This review was revised 18 October
* items include readers letters
30 SEPTEMBER 2013
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Airlines V Airports
It has been something of a week with very senior air transport executives sounding off in spectacular fashion.
Firstly Willie Walsh of IAG on a British Airways inaugural to Chengdu (China) was forced to defend the decision to create IAG.
Walsh said: "The synergies [with Iberia] are fantastic and that's a long-term structural benefit for us. Plus, Iberia had to be restructured, and it's easier for us to do it and it's easier to undergo that restructuring in a group such as IAG". Former BA shareholders have had to prop up Iberia to the tune of nearly £1bn since the conglomerate was created in 2011 and have not taken any dividends. Some are far from happy saying it should never have happened. It would have been better as a ‘stand alone’ they claim pointing out that the IAG HQ at the Compass Centre now employs around 100 (expensive) staff duplicating many BA activities.
Questioned by Spanish media, Walsh added: "I wasn’t looking for any help, but I don’t think statements from politicians that are critical of the need to restructure sit well with what needs to happen".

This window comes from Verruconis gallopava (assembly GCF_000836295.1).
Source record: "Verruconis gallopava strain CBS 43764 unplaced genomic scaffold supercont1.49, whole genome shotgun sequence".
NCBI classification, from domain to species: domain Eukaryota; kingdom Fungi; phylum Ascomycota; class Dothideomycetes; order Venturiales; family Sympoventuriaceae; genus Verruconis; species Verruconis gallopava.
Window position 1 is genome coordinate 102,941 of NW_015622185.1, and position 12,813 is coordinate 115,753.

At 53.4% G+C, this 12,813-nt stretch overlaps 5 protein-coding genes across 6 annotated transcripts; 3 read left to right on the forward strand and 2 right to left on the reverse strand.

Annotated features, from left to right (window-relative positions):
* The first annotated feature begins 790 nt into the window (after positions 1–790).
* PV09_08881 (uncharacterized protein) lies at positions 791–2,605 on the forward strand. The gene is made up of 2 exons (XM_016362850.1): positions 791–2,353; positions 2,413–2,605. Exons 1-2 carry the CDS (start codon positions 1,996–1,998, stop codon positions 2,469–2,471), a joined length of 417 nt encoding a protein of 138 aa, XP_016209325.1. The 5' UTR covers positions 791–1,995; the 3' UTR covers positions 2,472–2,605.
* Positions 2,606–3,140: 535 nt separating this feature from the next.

He then had a go at Heathrow and its costs, and by implication the Civil Aviation Authority too. “Heathrow’s management seems to be incapable of running their business efficiently within a routine cost control environment which is a day-to-day reality for most companies”, said Walsh. The quiet diplomacy of Lord Marshal seems light years away.
With Walsh in China firing salvoes, Heathrow’s Chief Executive, Colin Matthews, decided it might be policy to sidetrack the assault, create a diversion and make public a letter to the Davies Commission essentially attacking the non-related Gatwick track record. “There is no need for a crystal ball to test Gatwick’s claims that it can provide long haul flights when we have the hard evidence of 10 years of failure. While Heathrow has been full, airline after airline has tried without success to make long haul flights from Gatwick work”, forgetting to mention that it was BAA who owned Gatwick most of the time. Stewart Wingate the boss of Gatwick says that Matthews is rattled.
Willie Walsh is down to speak to the airports at the Airport Operators Association (AOA) annual conference 21-22 October in London. It will be interesting to see who turns out for Gatwick and Heathrow. Will it be all smiles? Michael O’Leary (reformed) is on the list to utter pearls of wisdom too. BTN has booked its seat.
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